Whitney had many portrait commissions throughout her lifetime, including Harriet Beecher Stowe and Lucy Stone. “La Modele” (pictured) is a portrait of a former slave made for a Boston patron. The work is now in the Museum of Fine Arts, Boston.

Vinne Ream Hoxie

farragut_vinnie3Vinnie Ream was the first woman and the youngest artist to ever receive a commission from the United States Government for a statue.

A self-made woman from a modest farming family, Ream was awarded a commission for a lifesize Carrara marble statue of Lincoln by a vote of United States Congress in 1866 when she was 18 years old. Legend has it that Lincoln, having heard that Vinnie was a “poor girl struggling to make her way” consented to sit for her, and no other sculptor.

Ream also sculpted the first free-standing statue of a Native American, “Sequoyah”, for Statuary Hall at the Capitol. She also built the first major monument to a U.S. Navy Officer, Admiral David Farragut, which stands in Farragut Square, Washington D.C.

By contemporary accounts a  lively and energetic woman with many interests, Vinnie Ream was one of the first women to be employed by the Federal Government during the Civil War, as a clerk in the Dead Letter Office of the US Post Office Department. A First Day Cover stamp was issued in honor of Vinnie and her statue of Sequoyah. Ream also volunteered at Washington, DC-area hospitals for returning Union soldiers, and at the age of thirty married Richard L. Hoxie of the US Army Corps of Engineers.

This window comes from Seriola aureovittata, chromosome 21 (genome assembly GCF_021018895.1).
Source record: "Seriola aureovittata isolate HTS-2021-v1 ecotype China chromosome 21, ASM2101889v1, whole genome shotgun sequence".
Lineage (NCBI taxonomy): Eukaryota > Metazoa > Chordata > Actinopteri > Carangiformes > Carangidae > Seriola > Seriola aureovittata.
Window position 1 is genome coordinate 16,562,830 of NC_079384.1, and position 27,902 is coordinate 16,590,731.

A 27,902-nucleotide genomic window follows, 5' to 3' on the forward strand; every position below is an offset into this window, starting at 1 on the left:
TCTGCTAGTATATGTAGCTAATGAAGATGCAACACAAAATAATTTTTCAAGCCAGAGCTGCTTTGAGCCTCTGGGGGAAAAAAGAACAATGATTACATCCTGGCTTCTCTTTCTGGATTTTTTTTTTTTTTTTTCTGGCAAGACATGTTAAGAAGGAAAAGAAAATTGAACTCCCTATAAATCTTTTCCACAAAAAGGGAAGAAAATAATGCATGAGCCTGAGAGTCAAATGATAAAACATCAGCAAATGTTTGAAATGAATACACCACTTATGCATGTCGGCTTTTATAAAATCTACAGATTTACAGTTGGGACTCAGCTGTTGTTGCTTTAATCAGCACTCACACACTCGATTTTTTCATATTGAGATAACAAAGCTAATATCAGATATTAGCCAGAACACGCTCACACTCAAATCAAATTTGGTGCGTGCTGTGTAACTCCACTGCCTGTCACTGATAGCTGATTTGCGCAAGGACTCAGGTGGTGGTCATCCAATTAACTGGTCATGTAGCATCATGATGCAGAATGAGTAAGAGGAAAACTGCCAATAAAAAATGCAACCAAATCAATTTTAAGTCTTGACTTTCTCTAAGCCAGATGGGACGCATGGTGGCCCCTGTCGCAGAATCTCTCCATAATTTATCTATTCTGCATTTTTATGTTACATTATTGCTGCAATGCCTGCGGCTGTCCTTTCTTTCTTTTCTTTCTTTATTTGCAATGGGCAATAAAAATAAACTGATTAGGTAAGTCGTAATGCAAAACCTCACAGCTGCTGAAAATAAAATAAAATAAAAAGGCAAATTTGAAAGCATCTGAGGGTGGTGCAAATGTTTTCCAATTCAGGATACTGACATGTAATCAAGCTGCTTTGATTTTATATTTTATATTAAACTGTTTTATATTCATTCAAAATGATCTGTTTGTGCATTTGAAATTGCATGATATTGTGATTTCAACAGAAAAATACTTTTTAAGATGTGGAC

Harriet Hosmer

thomas_hart_bentonHarriet Hosmer was born in Watertown, Mass. in 1830. Denied entrance to medical colleges on the East Coast, she visited friends in St. Louis and took anatomy classes at Missouri Medical College. Hosmer then traveled to Rome, where she studied sculpture and soon set up a studio of her own. Her work, mainly executed in marble, became very popular with European royalty and American visitors to Rome like Nathaniel Hawthorne. Hosmer’s twice-lifesize bronze monument of Thomas Hart Benton (left) was unveiled in St. Louis in 1868. At the peak of her career, Hosmer employed more than 20 (male) artisans in her Rome studio, and had to defend her reputation from claims that these artisans were the real creators of her work.

Trade Secrets

mouth_blogMolds: The big secret of the sculpture trade